So I have been learning about projective spaces for the last few hours, and I think I understand the basics pretty well, but there is an exercise, which I do not know how to solve at all. It comes ...
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1answer
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Cremona transformations are birational maps

Consider the following map, which is a Cremona transformation: $$ \begin{split} f\colon & \mathbb P^2 \dashrightarrow \mathbb P^2 \\ & (x:y:z) \mapsto (xy: xz: yz) \end{split} $$ I have to ...
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1answer
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arithmetic and geometric genus for a reducible plane curve

If $C$ is an irreducible plane curve we have the well known formula relating the airthmetic (obtained via the degree-genus formula) and the geometric genus $$\frac{(d-1)(d-2)}{2} - \sum \frac{r(r-1)}{...
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1answer
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Augmented Reality Transformation Matrix Optimization

i am a software developer, i'm working on an Augmented Reality system. I'd like to receive some advice in order to optimize my math model. My program has to be slim and fast. Here's the situation: ...
10
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1answer
368 views

Packing infinitely many ellipses into a circle

Given a circle $C$, and an infinite set $S$ of mutually disjoint ellipses which are inside and tangent to $C$, prove that there must exist a disk $D$ which lies inside $C$ but outside every ellipse. ...
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3answers
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What path should train tracks follow to appear parallel all the way to the horizon?

Imagine standing between the rails on a train track and looking out towards the horizon. The rails are parallel, but they appear to converge as they recede into the distance. Is there any curve that ...
9
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1answer
796 views

Conic by three points and two tangent lines

With the exception of degenerate situations, a conic is uniquely determined by five points lying on it. Likewise, five lines tangent to a conic uniquely define that conic. With four points and one ...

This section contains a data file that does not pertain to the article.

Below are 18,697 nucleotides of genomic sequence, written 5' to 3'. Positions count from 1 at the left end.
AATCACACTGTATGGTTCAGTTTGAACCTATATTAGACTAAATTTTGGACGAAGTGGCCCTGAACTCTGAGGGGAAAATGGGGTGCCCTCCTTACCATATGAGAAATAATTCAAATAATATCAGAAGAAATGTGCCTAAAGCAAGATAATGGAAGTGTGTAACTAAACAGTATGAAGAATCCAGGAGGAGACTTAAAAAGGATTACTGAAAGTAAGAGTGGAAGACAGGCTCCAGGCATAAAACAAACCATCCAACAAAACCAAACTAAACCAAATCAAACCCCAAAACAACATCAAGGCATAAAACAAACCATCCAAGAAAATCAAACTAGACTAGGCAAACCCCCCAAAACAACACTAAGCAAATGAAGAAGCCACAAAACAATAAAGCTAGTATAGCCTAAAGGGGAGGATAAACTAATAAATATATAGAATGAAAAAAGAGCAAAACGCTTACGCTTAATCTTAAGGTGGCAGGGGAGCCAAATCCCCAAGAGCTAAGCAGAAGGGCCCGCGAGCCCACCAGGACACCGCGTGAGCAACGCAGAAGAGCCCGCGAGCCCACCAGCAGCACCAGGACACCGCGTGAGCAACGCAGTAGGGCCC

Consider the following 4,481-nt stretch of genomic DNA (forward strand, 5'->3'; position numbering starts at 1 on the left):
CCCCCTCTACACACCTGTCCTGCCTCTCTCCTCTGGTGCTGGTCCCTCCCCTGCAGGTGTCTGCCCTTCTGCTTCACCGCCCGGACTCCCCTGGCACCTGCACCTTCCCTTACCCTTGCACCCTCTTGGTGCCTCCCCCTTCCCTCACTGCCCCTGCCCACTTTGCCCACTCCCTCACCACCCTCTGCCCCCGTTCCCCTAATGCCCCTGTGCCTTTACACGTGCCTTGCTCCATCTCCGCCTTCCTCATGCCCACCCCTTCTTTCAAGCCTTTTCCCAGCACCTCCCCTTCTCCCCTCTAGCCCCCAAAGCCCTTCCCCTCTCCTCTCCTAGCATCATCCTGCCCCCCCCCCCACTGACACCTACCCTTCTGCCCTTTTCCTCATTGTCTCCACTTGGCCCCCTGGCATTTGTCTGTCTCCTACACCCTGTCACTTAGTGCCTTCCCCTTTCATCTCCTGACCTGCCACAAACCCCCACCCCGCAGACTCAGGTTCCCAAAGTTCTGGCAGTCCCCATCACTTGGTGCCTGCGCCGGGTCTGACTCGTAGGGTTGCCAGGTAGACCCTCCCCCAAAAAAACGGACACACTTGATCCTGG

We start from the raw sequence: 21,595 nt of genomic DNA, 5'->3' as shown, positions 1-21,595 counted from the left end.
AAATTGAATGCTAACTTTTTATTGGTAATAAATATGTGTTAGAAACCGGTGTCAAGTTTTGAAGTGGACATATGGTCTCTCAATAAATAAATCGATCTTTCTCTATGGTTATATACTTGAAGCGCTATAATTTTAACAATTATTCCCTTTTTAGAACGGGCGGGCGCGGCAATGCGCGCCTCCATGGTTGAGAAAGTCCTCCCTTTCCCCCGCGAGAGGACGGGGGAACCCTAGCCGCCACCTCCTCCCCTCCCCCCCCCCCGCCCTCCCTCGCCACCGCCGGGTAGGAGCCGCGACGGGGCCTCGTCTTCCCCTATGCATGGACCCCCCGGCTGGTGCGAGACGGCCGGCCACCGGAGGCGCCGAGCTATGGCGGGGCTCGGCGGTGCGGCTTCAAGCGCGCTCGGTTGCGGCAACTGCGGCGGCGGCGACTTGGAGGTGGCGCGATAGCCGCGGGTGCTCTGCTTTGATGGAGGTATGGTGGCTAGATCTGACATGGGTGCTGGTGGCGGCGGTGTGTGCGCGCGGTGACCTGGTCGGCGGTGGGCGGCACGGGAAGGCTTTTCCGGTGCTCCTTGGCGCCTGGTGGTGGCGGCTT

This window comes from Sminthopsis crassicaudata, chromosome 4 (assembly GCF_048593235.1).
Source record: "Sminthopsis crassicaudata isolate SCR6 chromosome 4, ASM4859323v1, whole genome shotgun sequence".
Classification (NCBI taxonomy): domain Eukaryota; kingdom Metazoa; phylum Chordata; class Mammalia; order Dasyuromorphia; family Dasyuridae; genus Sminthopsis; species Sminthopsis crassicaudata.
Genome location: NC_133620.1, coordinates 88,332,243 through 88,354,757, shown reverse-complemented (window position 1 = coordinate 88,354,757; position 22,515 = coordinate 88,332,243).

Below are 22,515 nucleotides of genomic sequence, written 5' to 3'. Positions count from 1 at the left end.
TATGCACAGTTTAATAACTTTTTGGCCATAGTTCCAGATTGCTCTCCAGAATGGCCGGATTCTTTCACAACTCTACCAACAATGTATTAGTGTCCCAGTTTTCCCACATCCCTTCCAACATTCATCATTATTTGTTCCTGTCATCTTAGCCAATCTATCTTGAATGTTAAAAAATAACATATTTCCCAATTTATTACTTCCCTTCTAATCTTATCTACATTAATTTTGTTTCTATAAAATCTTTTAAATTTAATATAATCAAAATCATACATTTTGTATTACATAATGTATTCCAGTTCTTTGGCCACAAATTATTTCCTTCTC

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1answer
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A “trivial” implication I don't understand.

I'm reading the article "Belyi's theorem for complex surfaces - Gabino Gonzalez Diez" and there are few lines of a certain proof that I don't understand (the author claims that all is trivial): ...
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2answers
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“Every geometry is a projective geometry.” So is hyperbolic geometry a projective geometry?

The great mathematician Arthur Cayley seems to have said "all geometry is projective geometry" (sorry no exact source, probably it is somewhere in Felix Klein's Erlangen program). In projective ...
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1answer
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Is the graph of morphism of projective varieties $X \rightarrow Y$ closed in $X \times Y$?

The graph of a morphism $X \rightarrow Y$ is closed in $X \times Y$ if $X$ and $Y$ are affine varieties. What if $X$ and $Y$ are projective varieties? I am still not quite familiar with projective ...
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1answer
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How to calculate true lengths from perspective projection?

Suppose that I have a single point perspective drawing like . and suppose also that I know some of the real horizontal distances and distances along lines converging to vanishing point. E.g if i know ...
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2answers
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How should I think of lines and planes in projective space?

I have been learning about projective varieties recently and I realised that I have some trouble trying to grasp what lines and planes are even in say $\Bbb{P}^3$. For one, how should I think about a ...
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1answer
420 views

Characterizing $\text{PGL}_2(\mathbb F_p)$

Where can I find a description and proof of the basic structure of $\text{PGL}_2(\mathbb{F}_p)$ (number of elements with each order, conjugacy classes, etc.) which is understandable by an ...
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2answers
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Is there a slick way to show that finite projective planes of $7$ points are unique up to isomorphism?

I was reading about the Fano plane, the smallest possible projective plane. After playing around with it, it seems that any projective plane of 7 points will be isomorphic to the Fano plane. However,...
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2answers
682 views

Analytically flavored book in projective geometry

I am looking for a book in projective geometry, using the apparatus of linear algebra, complex analysis, and, perhaps, modern algebra, in full. The counterexample is the Hartshorne's book on ...
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1answer
332 views

Why is $\mathbb{R} P^n$ called projective space?

I know that: If one defines an equivalence relation on $\mathbb{R}^{n+1}-\{0\}$ by $$x\sim y \iff y=tx$$ for some nonzero real number $t$, where $x,y\in\mathbb{R}^{n+1}-\{0\}$, Then The real ...
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2answers
564 views

Perspective problem - trapezium turned square

True or false: If you draw a trapezium on the ground, there always exists a point above (but not necessarily directly above) the trapezium such that the trapezium looks like a square from that point. ...